The handling of the young players----specifically Jason Heyward----won't be the turf war it was with Ramirez. The stark difference between Heyward and Ramirez in both temperament and attitude is unmistakable; Heyward is not going to cause Gonzalez the headaches that Ramirez did; Heyward will emerge as a co-leader with McCann once Jones is gone.

As far as strategies go, Gonzalez did the occasional strange thing that defied explanation such as allowing the Mets to score the go-ahead run with his infielders at double play depth in the bottom of the 8th inning of a game at Citi Field this season. Strategic mishaps are unavoidable----Cox made them as well----but Gonzalez has the overall resume to run the Braves ship. With the Marlins, he kept his bench players fresh by getting them enough at bats; he was entrusted with young, talented starting pitchers and didn't abuse them; and he doled out his relievers appearances evenly.

His personality is similar to that of Cox; he's got experience in the Braves way of doing things; he'll do fine with the media and front office; has knowledge of the NL East; and he's a worthy replacement for a legendary manager.

Bobby V pulls out:

I've just about had my fill of the drama between the Marlins and Bobby Valentine.

Either do it or don't.

First there were the rampant rumors----stretching back to the end of last season----that Valentine was going to be the next manager of the club; then when they fired Gonzalez, Valentine was on the verge of getting the job before things came apart; now that the season's over, it was again on the burner that Valentine was going to be the next Marlins manager; and yesterday, Valentine pulled his name from consideration for the job.

Whether or not this is a negotiating ploy or if Valentine has been given the heads up from another team that he's going to get a job elsewhere is anyone's guess.

You can get into the head of Bobby Valentine if you choose to; I've got enough problems with my own head.

He's in the mix for the Mariners job and GM Jack Zduriencik isn't going to get to hire a manager after this one, so he's got to make it count if he wants to keep his job. Another disastrous season on and off the field will get Zduriencik fired, so it makes sense to bring in an established name. Valentine is also a possibility for the Mets once they hire a GM.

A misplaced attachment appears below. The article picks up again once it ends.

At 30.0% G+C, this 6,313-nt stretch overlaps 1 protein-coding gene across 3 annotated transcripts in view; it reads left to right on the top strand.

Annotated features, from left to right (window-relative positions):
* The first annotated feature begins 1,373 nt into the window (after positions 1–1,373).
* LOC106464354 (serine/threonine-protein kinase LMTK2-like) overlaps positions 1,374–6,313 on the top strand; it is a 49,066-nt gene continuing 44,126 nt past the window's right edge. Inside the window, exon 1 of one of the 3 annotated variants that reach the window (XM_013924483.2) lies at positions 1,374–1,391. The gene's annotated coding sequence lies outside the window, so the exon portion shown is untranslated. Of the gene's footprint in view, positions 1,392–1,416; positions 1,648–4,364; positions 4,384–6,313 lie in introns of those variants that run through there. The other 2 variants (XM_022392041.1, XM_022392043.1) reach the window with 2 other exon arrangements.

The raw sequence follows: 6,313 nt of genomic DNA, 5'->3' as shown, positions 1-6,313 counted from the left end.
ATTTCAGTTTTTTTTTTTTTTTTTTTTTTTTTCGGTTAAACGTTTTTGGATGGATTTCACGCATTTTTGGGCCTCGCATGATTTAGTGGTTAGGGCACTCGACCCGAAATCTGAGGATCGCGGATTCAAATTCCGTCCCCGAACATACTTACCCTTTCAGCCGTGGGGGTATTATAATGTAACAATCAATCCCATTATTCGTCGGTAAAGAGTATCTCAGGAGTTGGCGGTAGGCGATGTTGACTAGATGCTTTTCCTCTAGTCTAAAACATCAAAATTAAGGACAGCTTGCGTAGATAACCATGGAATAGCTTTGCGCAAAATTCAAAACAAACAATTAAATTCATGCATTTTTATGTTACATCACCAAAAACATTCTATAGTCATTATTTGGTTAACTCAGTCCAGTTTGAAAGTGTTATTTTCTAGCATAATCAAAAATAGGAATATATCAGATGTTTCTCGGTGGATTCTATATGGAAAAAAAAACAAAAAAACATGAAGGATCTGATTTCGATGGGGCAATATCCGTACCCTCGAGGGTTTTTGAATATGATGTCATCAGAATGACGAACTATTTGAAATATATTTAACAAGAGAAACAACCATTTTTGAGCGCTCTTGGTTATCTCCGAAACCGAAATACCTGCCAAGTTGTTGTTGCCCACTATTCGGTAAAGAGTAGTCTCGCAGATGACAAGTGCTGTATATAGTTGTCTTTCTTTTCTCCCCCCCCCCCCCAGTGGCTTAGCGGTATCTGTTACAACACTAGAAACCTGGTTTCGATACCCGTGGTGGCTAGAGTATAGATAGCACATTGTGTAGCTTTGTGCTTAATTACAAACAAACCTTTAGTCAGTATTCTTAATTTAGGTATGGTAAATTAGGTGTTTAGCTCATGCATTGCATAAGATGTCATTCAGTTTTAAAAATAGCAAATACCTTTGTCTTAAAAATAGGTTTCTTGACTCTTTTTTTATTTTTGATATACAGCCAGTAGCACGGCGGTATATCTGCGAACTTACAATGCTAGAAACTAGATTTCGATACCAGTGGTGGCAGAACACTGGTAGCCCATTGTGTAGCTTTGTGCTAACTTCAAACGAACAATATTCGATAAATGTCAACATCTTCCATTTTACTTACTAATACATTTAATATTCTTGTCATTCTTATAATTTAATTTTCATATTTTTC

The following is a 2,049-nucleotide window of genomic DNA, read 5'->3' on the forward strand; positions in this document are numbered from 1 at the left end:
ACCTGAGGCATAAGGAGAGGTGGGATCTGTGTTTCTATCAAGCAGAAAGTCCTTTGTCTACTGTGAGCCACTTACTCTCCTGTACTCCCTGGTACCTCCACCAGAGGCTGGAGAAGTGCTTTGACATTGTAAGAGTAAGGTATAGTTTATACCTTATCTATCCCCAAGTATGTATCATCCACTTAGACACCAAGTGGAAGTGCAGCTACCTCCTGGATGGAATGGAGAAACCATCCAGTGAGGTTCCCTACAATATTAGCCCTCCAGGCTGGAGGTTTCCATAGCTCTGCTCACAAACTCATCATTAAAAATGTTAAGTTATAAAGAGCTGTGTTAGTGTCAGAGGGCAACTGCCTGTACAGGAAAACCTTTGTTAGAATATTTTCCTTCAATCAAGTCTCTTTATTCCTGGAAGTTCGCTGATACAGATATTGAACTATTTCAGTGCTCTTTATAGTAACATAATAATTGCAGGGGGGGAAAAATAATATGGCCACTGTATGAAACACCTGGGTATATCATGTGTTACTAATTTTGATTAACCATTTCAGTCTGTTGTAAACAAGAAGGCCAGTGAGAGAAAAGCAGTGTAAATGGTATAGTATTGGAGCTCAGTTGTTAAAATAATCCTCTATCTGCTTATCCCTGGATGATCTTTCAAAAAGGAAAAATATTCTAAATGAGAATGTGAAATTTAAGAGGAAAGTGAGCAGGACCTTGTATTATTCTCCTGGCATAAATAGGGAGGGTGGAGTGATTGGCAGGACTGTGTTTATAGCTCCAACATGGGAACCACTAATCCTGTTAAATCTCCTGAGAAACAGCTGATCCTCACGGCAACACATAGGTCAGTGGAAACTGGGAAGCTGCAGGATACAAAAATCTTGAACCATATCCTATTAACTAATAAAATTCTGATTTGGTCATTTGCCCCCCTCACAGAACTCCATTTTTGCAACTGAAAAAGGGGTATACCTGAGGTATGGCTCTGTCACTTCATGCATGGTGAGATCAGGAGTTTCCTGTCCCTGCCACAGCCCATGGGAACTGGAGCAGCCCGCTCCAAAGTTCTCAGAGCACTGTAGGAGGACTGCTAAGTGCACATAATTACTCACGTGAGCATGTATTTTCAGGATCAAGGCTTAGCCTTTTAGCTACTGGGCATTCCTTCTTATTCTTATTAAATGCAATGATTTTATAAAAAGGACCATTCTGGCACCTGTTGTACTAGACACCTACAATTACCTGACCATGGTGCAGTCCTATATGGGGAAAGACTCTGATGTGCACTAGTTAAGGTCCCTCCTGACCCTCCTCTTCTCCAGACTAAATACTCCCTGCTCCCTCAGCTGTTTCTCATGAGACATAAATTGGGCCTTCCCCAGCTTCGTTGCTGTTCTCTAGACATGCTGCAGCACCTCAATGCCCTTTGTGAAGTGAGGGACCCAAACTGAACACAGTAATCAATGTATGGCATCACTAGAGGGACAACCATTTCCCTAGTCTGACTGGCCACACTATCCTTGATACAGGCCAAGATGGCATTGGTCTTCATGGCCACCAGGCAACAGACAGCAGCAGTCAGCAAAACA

Valentine would be an interesting candidate for a surprise team like the Cardinals if things go poorly with negotiating a new contract for Tony La Russa, but apart from that, I'd guess that the Mariners are the most logical landing spot for Valentine...unless things flare back up with the Marlins----always a possibility.

The Pirates are interviewing....everyone:

The Pirates have spoken to Jeff Banister; Dale Sveum; Eric Wedge; John Gibbons; and Ken Macha.

Of the above crew, my choice would be Gibbons; but this is the Pirates----who knows what they're thinking. Wedge is a solid guy who has experience with a rebuilding club; Sveum managed the Brewers over the final weeks of 2008, guided them into the playoffs and has that experience bolstering his candidacy. Macha would be a mistake for the Pirates. Like MLB's mandate that clubs must interview minority candidates for open positions, Macha would fill the bill of the mediocre, older retread mandate, if such a thing existed.

Dealing with a tough situation in Toronto, Gibbons showed a feistiness in his frequent dust-ups with players Shea Hillenbrand (precisely who didn't Hillenbrand fight with?); and Ted Lilly. He doesn't put up with crap and that's exactly what the Pirates need; in addition, he's a fine strategist who knows how to handle pitchers. His record managing the Blue Jays was a very respectable 305-305 (with two seasons over .500 and one at 80-82); he also had a GM, J.P. Ricciardi, who wasn't exactly stable; in fact, Ricciardi was the epitome of a loose cannon executive.

With all of this, remember that these are the Pirates and common sense is not part of their equation.

  • LCS predictions:

My championship series posting will be up very early tomorrow. It'll be full-blown, top-to-bottom analysis that you literally cannot live without!!

  • The Prince on the Podcast:

In conjunction with my LCS picks, I'll be a guest with Sal at Sportsfan Buzz tomorrow to go into detail about the match-ups and other things happening in baseball.

You do not want to miss it. Begin preparations much as you can.


She-Fan said...

Looking forward to your LCS predictions. I think.

Jeff said...

If I had it my way, Valentine would stick to the booth. In this perfect world, he would replace Tim McCarver; and replacing Joe Buck would be... anyone. Anyone is better than Buck.

But Valentine is a superb color man.